Interview with Andy Daly

Andy Daly takes some time to talk to Voice about the show, inspirations, and to give advice to young people.

Interview with Andy Daly

Could you first introduce yourself to the reader?

Yes. Hello, reader. How do you do? My name is Andy Daly and I'm an American comedian, actor, writer and improviser. Perhaps you've seen me on the television shows Eastbound and Down, Silicon Valley, Review, The Office (US version) or in the films Semi-Pro, Yogi Bear, The Informant. Maybe you've heard me on comedy podcasts? Well, whether you've heard of me or not, I will be making my Fringe debut this year and I'm VERY, VERY EXCITED ABOUT IT!!

How would you describe your show?

My show is made up of monologues by characters that I created for comedy podcasts, most notably Scott Aukerman's Comedy Bang Bang. But it's also a highly interactive and largely improvised show as each of the characters I play open the floor to audience questions. So people should come prepared to get involved or else sit in lots of awkward silence, which might be great, but probably would be bad.

Why do you want to perform at Edinburgh Festival Fringe?

Edinburgh has always meant a lot to me. My grandfather grew up there and I spent a memorable vacation in Edinburgh as a teenager. Years later, my wife and I spent part of our honeymoon there as well. Getting to perform in such a beautiful, fun and friendly city is something I've wanted to do for a very long time. I also have a hunch my style of comedy will play well in Edinburgh. I guess we'll find out!

What differentiates it from other festivals?

This will be my first Fringe so I don't really know, but I'm expecting audiences to be smart, sophisticated, welcoming, fun-loving and game for anything, even a very weird show like mine. Given the incredible diversity of shows at this festival, my guess is that Fringe attendees are an especially adventurous and open-minded crowd.

Do you think the Fringe has changed over the years? If so, how? Are these changes positive or negative?

To be clear, this is my first time at the Fringe so I have absolutely no idea. Having said that though, I have no doubt whatsoever that the Fringe is just getting better and better every year and that this year will be far and away the greatest in the history of all festivals throughout the world and across the centuries. I'm basing this on nothing, but it feels very right!

What first motivated you to enter the industry? Who were your inspirations?

As a kid, my big heroes were John Belushi, Steve Martin, George Carlin and Martin Short. Later I got into Charles Grodin, David Letterman, Hunter S. Thompson and Andy Kaufman, who had a major impact on me. It became clear to me early in life that I was not going to be good at anything other than performing and trying to make people laugh. I was just never able to apply myself to anything else. So it was either this or misery!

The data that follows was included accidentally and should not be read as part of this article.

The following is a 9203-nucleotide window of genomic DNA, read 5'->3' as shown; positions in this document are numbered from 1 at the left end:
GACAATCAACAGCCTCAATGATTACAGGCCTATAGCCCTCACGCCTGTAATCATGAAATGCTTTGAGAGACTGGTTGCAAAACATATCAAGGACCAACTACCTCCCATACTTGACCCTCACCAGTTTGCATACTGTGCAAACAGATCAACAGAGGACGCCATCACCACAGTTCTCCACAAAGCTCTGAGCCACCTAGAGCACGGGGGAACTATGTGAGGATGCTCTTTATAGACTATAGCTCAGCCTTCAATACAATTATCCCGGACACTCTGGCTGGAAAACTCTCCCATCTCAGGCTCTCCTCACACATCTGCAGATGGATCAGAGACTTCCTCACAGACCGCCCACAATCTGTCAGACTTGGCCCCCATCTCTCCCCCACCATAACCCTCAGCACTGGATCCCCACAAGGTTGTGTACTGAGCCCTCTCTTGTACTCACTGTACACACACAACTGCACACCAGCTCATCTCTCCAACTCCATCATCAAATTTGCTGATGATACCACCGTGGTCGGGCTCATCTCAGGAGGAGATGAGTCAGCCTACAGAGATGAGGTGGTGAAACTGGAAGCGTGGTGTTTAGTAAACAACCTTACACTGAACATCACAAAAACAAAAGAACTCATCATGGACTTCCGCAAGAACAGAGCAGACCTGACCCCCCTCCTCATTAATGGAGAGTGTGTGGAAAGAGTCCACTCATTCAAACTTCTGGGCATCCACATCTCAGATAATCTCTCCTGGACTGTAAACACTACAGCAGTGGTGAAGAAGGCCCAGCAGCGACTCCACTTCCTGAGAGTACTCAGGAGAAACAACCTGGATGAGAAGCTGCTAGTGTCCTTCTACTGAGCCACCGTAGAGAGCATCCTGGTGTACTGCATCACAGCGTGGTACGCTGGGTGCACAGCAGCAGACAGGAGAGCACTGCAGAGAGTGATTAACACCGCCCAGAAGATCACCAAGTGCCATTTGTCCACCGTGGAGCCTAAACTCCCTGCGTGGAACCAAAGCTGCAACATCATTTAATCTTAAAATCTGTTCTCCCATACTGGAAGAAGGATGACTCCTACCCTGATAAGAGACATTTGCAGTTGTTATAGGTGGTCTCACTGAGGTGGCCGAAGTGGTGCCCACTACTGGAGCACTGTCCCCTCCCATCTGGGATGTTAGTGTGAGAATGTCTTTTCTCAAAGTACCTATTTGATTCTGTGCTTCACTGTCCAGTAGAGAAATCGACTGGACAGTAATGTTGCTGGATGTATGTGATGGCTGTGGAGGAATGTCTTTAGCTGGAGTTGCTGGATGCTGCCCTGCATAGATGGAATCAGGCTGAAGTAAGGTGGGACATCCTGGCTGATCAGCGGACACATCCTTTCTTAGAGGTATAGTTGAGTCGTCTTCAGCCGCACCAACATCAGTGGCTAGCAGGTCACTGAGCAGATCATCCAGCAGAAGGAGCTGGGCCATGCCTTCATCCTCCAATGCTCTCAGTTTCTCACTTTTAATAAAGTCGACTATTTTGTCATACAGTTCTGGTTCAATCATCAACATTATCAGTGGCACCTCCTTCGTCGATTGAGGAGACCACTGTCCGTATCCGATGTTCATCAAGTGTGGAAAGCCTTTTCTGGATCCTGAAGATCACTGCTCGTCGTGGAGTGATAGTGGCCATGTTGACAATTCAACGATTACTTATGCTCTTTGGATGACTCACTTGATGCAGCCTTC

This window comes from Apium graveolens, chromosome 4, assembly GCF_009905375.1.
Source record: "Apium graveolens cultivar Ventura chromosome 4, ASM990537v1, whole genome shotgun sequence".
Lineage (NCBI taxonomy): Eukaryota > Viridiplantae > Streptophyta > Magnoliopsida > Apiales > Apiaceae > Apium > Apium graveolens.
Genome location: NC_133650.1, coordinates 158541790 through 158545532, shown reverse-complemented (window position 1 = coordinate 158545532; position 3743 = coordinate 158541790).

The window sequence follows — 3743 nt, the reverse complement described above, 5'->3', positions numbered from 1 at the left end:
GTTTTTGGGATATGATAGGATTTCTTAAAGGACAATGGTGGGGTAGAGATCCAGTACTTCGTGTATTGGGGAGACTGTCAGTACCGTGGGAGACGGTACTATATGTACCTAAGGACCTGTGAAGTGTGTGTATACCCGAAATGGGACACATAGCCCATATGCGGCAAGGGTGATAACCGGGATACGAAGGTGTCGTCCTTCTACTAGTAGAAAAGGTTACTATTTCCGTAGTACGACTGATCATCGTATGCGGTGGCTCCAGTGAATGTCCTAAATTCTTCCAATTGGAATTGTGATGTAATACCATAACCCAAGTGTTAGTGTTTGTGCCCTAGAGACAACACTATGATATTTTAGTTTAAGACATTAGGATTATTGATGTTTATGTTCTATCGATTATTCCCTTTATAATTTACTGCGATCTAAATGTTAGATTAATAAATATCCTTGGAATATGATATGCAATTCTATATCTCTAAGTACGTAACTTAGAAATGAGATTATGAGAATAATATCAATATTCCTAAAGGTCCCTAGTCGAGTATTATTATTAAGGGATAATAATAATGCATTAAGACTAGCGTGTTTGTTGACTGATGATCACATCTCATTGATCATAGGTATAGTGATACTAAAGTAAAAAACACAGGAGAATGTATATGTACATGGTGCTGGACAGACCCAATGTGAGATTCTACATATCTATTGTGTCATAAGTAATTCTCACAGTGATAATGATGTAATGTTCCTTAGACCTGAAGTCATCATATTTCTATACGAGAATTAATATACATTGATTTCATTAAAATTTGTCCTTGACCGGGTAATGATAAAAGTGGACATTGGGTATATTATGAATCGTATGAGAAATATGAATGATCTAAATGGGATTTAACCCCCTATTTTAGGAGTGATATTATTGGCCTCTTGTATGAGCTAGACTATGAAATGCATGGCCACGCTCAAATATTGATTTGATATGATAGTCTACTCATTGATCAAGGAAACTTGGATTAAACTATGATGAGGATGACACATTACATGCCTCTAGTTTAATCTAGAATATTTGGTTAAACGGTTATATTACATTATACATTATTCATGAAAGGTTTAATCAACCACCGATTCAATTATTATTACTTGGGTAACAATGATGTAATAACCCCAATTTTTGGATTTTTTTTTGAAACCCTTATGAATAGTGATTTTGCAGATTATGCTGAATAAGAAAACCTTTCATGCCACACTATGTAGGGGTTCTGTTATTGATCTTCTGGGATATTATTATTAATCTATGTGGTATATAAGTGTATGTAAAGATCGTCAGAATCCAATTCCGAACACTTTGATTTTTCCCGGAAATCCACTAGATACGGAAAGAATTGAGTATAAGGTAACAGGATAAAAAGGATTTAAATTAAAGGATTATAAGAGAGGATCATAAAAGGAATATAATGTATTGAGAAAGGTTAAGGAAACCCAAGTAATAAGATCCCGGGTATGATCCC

If you didn't have your current job, what would you probably be doing?

It's hard to imagine. Maybe a not-very-good journalist? Or a mostly failed politician? Or maybe I'd be taking a zen-like approach to a low-skilled job like washing dishes and also living somewhere beautiful. That sounds okay, kind of. I have often fantasised of opening a shop called 'Knot a Problem' where people bring their knotted up cords and shoelaces and I untangle them for a fee. I don't know what people would pay for such a service, but I suspect the answer may be zero. Zero money. Which is why I haven't done it.

If you could have any job in the world, what would it be?

Apart from untangling cords for millions of dollars a year, I would honestly love to have a regular role on a long-running, popular, critically acclaimed, hilarious TV show where the scripts are incredibly good and I'm given free reign to improvise and my co-workers are all lovely and the director always brings out the best in all the actors. I've been lucky enough to have had most of those experiences, all except for the "long-running, popular" part. But I'm still aiming for it.

What is your earliest childhood art memory?

I remember seeing a great production of Peter Pan in New York when I was in the first grade. Sandy Duncan was Peter and Christopher Hewett was Captain Hook. The whole thing was mesmerising but there was a particular moment when Captain Hook told Smee "I will get that Peter Pan" and a little boy in the audience was so wrapped up in the action that he yelled back "no you won't!" and Christopher Hewett looked right out into the audience and instantly shot back "oh yes I will!" in such a deliciously evil way. That might not sound like much, but it was really such a genuine, magical moment and it brought the house down. It made a major impression on me. I was there for something that didn't happen every night, something special. I've often thought that experience must have played a role in inspiring me to pursue comedy improvisation.